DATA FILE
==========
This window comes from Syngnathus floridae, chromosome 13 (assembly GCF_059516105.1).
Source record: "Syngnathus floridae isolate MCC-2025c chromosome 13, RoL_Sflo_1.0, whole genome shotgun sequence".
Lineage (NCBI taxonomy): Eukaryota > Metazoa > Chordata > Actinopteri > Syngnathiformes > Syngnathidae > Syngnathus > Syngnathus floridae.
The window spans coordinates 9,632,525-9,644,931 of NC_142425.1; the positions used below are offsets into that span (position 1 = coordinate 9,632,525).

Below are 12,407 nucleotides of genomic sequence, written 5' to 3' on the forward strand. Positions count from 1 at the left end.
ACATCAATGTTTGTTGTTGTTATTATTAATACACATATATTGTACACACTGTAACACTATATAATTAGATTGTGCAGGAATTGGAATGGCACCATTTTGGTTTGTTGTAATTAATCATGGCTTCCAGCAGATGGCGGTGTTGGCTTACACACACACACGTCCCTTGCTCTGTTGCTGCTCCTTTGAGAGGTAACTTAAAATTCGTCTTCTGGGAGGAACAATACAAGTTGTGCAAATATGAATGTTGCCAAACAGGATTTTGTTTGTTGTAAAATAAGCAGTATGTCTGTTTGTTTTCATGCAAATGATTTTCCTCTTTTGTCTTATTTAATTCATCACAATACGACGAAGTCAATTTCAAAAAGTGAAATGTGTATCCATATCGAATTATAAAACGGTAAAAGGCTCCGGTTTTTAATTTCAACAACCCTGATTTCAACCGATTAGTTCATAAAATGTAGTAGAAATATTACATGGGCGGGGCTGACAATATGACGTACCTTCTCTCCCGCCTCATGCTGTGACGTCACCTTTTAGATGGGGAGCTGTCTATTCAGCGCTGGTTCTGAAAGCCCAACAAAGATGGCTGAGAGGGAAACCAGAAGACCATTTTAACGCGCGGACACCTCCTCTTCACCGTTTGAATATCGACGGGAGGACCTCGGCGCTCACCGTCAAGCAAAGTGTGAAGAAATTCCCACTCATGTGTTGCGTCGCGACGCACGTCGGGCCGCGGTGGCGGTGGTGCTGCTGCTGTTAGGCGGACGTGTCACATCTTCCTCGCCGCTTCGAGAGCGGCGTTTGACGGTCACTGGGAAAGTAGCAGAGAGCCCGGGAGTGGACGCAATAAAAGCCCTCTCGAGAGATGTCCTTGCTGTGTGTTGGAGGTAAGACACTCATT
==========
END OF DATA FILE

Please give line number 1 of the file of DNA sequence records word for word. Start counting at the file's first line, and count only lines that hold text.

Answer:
This window comes from Syngnathus floridae, chromosome 13 (assembly GCF_059516105.1).